NEW YORK, NY, March 29, 2014 /24-7PressRelease/ -- WISE (Women in Sports and Events) NYC Metro Chapter presented its Fifth Annual "Power Play" panel on March 26 in recognition of Women's History Month. Dave and Buster's at Times Square was the venue for "Power Play: Up Close with Women from the BIG EAST Conference," featuring an all-female, all-star lineup of senior executives. The well-attended, spirited discussion included: Val Ackerman, Commissioner of the BIG EAST Conference; Amber Cox, Associate Commissioner of the BIG EAST for Women's Basketball; Ann Crandall, Chief Marketing Officer of the BIG EAST; and Kimberly Keenan-Kirkpatrick, Associate Athletics Director for Compliance at Seton Hall. The moderator was Laura Behnke, Channel 7's Eyewitness News/Weekend Sports Anchor.
WISE was represented by NYC Metro Chapter President Van Adams; National Board Chair Kathleen Francis, and a number of board members from both the national and chapter level.
"Power Play is a meaningful way to celebrate Women's History Month each year, bringing the success of leading female sports executives to the forefront and championing the goals of WISE," said Adams. "While all of our panel discussions are geared to providing attendees at all professional levels with new insight into the business of sports, Power Play is unique in showcasing major sports institutions with multiple women in senior positions, and highlighting the accomplishments of talented women working together in a supportive environment."
The leading ladies discussed their current job responsibilities, shared insights on career paths, and spoke to industry trends. Previous WISE "Power Play" panels have included: the women of ESPN (2010), the women of MLB (2011), the women of golf (2012), and the women of the NY/NJ Super Bowl Host Committee (2013).
Here's a sampling of what the WISE Big East panelists had to say:
Val Ackerman - "I am also a student athlete, it certainly has been relevant for me, especially now because it feels full circle. I played women's basketball at the collegiate level at a time when women's sports were just post Title IX, but Title IX wasn't really what it is today in terms of programs you see, but it was very impactful to be a student athlete and have that experience."
Kimberly Keenan Kirkpatrick - "We are taking the conference to a new level, building a brand."
Amber Cox - "There is a great opportunity at the collegiate level to build a brand of women's basketball. And connect the dots and follow the success that the WNBA has had."
Val Ackerman - "Most students will not be professional athletes ...They are going to school to get an education, to get ready for life and sports is a component of that education so it's up to us to maximize that."
On Women in Male-dominated field and on Women's Basketball
Ann Wells Crandall - "I want to prove it to them that I can do it." (On being a female in a male dominated work place.)
Amber Cox - "In women's basketball there are a lot of naysayers."
After losing big women's teams like UConn, Rutgers and Louisville "What we do have is 10 great schools that are really motivated to be relevant on the national stage."
"It is a matter of exposing people to the product" (when talking about how women's basketball is good but people do not know because they have never seen it.)
"Donors to the athletic department were enjoying women's basketball after seeing a game for the first time"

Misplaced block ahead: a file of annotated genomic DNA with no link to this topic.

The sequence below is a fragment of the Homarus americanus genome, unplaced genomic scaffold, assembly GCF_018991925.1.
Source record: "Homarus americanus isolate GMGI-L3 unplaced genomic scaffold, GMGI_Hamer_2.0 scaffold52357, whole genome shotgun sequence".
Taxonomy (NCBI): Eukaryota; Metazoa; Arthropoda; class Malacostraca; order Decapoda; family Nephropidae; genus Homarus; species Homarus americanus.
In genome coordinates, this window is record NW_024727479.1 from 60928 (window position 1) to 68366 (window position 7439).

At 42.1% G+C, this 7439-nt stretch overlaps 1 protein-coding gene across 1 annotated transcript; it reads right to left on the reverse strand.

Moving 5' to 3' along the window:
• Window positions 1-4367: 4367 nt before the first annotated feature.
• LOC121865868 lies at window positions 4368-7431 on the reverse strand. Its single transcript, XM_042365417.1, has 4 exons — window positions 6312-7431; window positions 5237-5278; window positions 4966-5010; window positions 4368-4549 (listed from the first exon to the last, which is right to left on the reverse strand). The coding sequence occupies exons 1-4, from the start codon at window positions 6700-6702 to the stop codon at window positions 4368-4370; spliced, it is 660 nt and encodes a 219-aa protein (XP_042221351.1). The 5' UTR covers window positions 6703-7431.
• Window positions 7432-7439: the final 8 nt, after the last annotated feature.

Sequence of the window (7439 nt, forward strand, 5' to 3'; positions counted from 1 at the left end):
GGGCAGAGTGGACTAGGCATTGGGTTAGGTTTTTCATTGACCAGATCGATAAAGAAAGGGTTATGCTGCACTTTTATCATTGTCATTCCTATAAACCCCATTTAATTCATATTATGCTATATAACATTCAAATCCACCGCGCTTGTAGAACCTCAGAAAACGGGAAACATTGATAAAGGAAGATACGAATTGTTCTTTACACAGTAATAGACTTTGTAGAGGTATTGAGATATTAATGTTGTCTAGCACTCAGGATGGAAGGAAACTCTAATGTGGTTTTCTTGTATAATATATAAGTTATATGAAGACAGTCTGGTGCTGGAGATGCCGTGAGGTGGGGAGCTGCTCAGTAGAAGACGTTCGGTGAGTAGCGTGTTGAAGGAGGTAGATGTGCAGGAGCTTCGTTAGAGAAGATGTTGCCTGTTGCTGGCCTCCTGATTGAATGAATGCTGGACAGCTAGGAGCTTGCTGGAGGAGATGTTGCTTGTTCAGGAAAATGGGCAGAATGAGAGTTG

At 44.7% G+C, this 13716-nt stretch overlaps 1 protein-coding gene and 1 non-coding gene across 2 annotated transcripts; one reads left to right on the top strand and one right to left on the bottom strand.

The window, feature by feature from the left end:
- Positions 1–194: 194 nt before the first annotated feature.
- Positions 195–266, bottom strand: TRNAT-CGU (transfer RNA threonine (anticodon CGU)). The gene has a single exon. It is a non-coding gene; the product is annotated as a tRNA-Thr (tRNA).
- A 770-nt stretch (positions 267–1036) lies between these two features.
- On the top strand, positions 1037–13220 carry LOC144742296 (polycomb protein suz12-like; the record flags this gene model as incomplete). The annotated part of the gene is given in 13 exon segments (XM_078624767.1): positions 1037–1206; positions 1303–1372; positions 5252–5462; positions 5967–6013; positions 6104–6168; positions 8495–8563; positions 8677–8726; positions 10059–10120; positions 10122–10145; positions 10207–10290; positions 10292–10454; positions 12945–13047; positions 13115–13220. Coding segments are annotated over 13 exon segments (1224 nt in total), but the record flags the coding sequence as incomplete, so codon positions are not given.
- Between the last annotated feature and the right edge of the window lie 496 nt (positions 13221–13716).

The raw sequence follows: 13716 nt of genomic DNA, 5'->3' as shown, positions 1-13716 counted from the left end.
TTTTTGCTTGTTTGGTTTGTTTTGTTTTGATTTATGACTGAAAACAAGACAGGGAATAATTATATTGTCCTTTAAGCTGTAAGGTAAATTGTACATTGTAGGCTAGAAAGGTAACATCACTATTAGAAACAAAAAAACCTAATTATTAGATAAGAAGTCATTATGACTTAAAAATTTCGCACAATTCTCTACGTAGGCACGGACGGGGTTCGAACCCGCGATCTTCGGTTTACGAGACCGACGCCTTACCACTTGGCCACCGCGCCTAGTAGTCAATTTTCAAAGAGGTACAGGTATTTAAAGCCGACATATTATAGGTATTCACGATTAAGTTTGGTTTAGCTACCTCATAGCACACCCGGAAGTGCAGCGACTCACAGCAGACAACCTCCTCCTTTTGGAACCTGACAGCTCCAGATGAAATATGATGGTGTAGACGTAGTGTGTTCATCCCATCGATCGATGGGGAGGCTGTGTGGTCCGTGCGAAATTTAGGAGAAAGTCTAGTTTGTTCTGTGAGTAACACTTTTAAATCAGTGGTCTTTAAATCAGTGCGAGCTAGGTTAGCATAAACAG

"It was about working really hard. I followed my passion and doing what I loved and I didn't look around and see if anyone was saying 'What is this woman doing here?' I just continued to move ahead and do what I believed was the right thing to do." (On working in a male dominated field)
Val Ackerman - "Using 'being a woman' as a crutch is not the way to go"
"To be good at what you do, to have a skill, to have a point of entry."
"You have to have some skill that you can sell, you have to be able to work really hard."
"You have to be opportunistic and create your own breaks."
"Your career isn't a straight line."
Ann Wells Crandall - "I think you have to take a gamble; you have to trust the opportunity is a good and that you'll make the most of it. "
Val Ackerman- "I am happy with ten. The group is more aligned, I think because they are the same size." (On the new BIG EAST)
"We have good coverage but there are sporting events of ours that are not making it on to national air, and so we are trying to make out what we need to do to get those events covered.
"I think there are things we can be doing as a conference where we take the BIG EAST name and extend that to non-sports initiatives. Those are the kinds of things to work on this year. "
About WISE NYC Metro Chapter
Women in Sports and Events (WISE) is a professional non-profit organization founded in 1993 in New York City. WISE is the voice and resource of women in the business of sports and events. There are WISE 10 chapters throughout the U.S. The NYC Metro Chapter, established in 2007, has a membership of more than 300 women, and a few men, of various levels of management and industry disciplines.
The NYC Metro chapter holds workshops, panels, and networking events year-round. WISE's annual signature industry event is the national Women of the Year Awards. Past honorees have included: Christine Brennan, Sports Columnist, USA Today; Pat Summitt, Head Women's Basketball Coach, University of Tennessee; Roxanne Jones, Founding Editor, ESPN the Magazine; Rita Benson LeBlanc, Owner and Executive Vice President, New Orleans; Robin Roberts, Journalist/On-Air Host, ABC/GMA; and many others.
NYC Metro Chapter Site: http://www.wisenyc.org
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WISE National site: http://www.wiseworks.org;
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